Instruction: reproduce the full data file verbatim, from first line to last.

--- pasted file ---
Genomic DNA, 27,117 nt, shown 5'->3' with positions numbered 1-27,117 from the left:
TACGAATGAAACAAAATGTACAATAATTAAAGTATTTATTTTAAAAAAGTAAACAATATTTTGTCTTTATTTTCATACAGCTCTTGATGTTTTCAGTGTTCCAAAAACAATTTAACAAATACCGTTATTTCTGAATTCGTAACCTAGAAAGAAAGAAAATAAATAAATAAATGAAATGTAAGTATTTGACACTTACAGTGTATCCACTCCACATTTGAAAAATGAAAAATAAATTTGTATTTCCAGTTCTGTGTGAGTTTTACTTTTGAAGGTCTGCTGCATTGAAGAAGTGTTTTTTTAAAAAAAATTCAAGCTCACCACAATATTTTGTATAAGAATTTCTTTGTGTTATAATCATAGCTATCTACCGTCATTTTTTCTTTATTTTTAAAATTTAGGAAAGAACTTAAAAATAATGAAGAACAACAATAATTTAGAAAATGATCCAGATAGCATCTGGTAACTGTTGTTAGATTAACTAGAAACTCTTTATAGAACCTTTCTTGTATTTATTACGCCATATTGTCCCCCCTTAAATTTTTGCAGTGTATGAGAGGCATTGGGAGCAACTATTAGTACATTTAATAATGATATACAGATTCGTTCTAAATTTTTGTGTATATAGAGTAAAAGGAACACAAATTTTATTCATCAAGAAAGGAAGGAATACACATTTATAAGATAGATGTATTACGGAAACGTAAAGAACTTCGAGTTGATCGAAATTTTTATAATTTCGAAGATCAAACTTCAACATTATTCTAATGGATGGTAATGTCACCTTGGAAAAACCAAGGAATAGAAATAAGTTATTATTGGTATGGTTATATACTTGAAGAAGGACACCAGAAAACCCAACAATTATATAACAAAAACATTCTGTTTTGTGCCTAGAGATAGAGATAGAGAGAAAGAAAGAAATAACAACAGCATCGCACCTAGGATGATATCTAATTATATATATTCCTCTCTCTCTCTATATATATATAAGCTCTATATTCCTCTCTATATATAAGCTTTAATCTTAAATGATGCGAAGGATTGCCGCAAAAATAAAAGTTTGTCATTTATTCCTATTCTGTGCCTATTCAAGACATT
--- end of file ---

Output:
Genomic DNA, 27,117 nt, shown 5'->3' with positions numbered 1-27,117 from the left:
TACGAATGAAACAAAATGTACAATAATTAAAGTATTTATTTTAAAAAAGTAAACAATATTTTGTCTTTATTTTCATACAGCTCTTGATGTTTTCAGTGTTCCAAAAACAATTTAACAAATACCGTTATTTCTGAATTCGTAACCTAGAAAGAAAGAAAATAAATAAATAAATGAAATGTAAGTATTTGACACTTACAGTGTATCCACTCCACATTTGAAAAATGAAAAATAAATTTGTATTTCCAGTTCTGTGTGAGTTTTACTTTTGAAGGTCTGCTGCATTGAAGAAGTGTTTTTTTAAAAAAAATTCAAGCTCACCACAATATTTTGTATAAGAATTTCTTTGTGTTATAATCATAGCTATCTACCGTCATTTTTTCTTTATTTTTAAAATTTAGGAAAGAACTTAAAAATAATGAAGAACAACAATAATTTAGAAAATGATCCAGATAGCATCTGGTAACTGTTGTTAGATTAACTAGAAACTCTTTATAGAACCTTTCTTGTATTTATTACGCCATATTGTCCCCCCTTAAATTTTTGCAGTGTATGAGAGGCATTGGGAGCAACTATTAGTACATTTAATAATGATATACAGATTCGTTCTAAATTTTTGTGTATATAGAGTAAAAGGAACACAAATTTTATTCATCAAGAAAGGAAGGAATACACATTTATAAGATAGATGTATTACGGAAACGTAAAGAACTTCGAGTTGATCGAAATTTTTATAATTTCGAAGATCAAACTTCAACATTATTCTAATGGATGGTAATGTCACCTTGGAAAAACCAAGGAATAGAAATAAGTTATTATTGGTATGGTTATATACTTGAAGAAGGACACCAGAAAACCCAACAATTATATAACAAAAACATTCTGTTTTGTGCCTAGAGATAGAGATAGAGAGAAAGAAAGAAATAACAACAGCATCGCACCTAGGATGATATCTAATTATATATATTCCTCTCTCTCTCTATATATATATAAGCTCTATATTCCTCTCTATATATAAGCTTTAATCTTAAATGATGCGAAGGATTGCCGCAAAAATAAAAGTTTGTCATTTATTCCTATTCTGTGCCTATTCAAGACATT